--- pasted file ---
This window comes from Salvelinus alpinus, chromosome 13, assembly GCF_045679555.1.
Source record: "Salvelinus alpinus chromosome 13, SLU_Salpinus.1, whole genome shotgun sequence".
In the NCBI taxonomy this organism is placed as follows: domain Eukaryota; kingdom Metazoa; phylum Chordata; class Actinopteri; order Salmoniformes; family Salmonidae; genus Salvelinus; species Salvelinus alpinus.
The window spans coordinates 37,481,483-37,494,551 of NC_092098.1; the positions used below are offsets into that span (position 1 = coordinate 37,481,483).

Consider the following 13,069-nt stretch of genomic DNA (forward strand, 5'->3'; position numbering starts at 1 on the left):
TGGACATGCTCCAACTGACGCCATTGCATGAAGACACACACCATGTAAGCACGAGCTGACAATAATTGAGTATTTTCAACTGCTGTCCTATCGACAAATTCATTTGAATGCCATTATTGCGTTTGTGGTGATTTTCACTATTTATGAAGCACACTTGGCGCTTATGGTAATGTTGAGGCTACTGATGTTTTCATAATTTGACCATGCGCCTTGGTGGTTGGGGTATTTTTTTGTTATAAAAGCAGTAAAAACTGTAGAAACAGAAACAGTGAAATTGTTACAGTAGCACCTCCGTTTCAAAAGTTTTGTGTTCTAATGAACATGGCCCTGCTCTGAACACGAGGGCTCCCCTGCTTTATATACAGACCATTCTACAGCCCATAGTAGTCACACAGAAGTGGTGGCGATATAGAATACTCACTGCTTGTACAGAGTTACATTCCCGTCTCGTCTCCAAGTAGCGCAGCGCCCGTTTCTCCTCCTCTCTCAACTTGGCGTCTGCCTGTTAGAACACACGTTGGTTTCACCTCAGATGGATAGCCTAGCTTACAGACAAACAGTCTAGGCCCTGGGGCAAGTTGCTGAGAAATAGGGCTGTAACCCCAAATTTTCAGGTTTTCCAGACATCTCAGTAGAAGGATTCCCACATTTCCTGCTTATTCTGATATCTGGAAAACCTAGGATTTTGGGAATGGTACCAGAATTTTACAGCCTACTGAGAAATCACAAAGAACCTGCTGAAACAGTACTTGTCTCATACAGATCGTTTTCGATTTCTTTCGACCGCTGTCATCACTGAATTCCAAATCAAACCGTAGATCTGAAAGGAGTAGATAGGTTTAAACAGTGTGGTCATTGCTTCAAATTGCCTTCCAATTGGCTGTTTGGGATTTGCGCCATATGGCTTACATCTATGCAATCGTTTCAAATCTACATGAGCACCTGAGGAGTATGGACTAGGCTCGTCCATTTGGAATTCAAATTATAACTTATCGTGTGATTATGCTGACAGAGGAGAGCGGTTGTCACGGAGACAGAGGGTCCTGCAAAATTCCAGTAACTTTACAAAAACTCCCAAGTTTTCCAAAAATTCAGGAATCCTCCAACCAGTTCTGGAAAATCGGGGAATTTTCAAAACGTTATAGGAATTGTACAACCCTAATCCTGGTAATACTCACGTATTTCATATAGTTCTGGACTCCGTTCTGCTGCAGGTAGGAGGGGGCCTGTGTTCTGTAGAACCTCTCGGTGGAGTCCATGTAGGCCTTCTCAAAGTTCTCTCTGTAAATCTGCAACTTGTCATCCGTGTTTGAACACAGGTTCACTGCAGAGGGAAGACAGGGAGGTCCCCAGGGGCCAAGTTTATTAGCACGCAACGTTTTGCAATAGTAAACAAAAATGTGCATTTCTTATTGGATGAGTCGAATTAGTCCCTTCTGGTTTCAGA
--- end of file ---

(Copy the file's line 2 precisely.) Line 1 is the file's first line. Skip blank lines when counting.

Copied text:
Source record: "Salvelinus alpinus chromosome 13, SLU_Salpinus.1, whole genome shotgun sequence".